Czeslaw Milosz, T.S. Eliot, and the Generative Canon: a talk by Peter Dale Scott, with introduction by Robert Hass
Lecture | February 21 | 5:30 p.m. | D37 Hearst Field Annex
Peter Dale Scott; Robert Hass
T.S. Eliot and Czeslaw Milosz, both great but idiosyncratic poets, can be closely compared but also contrasted. Milosz was deeply indebted to Eliots notion of the poets relationship to the ideal order of the past. But Milosz (who unlike Eliot believed himself to be guided by a daimonion or inner voice) also revived the belief of Blake and Whitman in the responsibility of poets to break with that past. In Miloszs words, The poetic act both anticipates the future and speeds its coming. I see the two poets, in their creative disagreements, as part of one dialectical "anti-traditional tradition" (Octavio Paz), or what I call a generative canon.
Reception to follow.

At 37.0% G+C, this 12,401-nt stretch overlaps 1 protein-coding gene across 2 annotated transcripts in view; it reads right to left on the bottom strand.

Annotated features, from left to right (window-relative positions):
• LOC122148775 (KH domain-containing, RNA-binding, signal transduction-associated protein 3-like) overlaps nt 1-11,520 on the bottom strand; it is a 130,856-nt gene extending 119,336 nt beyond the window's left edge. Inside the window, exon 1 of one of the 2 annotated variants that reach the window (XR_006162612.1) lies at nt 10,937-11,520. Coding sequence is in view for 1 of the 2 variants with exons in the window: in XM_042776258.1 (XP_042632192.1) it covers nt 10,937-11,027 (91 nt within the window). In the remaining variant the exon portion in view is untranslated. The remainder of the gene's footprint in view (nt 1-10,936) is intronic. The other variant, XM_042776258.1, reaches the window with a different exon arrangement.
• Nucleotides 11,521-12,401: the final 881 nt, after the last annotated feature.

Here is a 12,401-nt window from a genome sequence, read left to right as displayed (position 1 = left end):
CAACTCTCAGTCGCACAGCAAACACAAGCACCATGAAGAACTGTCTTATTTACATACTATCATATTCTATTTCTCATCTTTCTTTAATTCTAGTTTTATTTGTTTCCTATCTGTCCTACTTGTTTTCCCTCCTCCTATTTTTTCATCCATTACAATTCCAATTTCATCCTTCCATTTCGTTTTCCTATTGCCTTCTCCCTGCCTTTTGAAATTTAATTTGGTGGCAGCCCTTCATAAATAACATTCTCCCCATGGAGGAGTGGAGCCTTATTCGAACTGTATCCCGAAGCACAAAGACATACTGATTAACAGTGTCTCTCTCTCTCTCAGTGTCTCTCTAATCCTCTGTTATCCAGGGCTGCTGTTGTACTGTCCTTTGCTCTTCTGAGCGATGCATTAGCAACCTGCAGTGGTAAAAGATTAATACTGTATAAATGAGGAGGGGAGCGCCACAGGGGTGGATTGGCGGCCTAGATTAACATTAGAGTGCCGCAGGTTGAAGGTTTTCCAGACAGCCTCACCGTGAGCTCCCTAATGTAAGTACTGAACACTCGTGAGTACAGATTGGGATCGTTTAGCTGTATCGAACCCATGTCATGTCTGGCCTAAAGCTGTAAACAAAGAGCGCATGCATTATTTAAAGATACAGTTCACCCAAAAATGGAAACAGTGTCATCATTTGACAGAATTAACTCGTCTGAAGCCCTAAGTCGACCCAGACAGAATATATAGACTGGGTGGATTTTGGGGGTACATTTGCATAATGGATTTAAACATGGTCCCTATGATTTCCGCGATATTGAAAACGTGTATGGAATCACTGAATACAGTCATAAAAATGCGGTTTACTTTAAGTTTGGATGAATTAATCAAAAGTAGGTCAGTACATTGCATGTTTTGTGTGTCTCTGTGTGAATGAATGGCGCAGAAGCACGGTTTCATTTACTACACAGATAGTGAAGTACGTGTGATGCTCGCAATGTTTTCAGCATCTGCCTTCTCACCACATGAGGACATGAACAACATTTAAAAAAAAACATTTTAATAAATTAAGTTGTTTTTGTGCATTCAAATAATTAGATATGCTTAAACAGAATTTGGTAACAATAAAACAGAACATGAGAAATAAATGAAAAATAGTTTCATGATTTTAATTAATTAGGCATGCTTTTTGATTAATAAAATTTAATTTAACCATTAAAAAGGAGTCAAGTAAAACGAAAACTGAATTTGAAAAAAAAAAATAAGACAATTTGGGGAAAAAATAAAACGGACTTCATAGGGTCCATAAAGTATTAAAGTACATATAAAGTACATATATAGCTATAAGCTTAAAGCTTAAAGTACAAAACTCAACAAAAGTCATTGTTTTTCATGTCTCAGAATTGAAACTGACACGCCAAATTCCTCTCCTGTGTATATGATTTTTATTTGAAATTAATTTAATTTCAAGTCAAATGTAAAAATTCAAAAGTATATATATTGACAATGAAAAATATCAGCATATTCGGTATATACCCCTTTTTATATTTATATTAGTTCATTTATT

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Peter Dale Scott translated Polish poetry with Czeslaw Milosz in the 1960s, and with him produced the first book in English of the poetry of Zbigniew Herbert, His own poetry books include Walking on Darkness (2016). and also his trilogy Seculum: Coming to Jakarta (1989), Listening to the Candle (1992), and Minding the Darkness (2000). A former Canadian diplomat, he was a professor in the UC Berkeley English Department from 1966 to 1994, and also a co-founder of the Peace and Conflict Studies Program at UC Berkeley, In 2002 he was awarded the Lannan Poetry Award.
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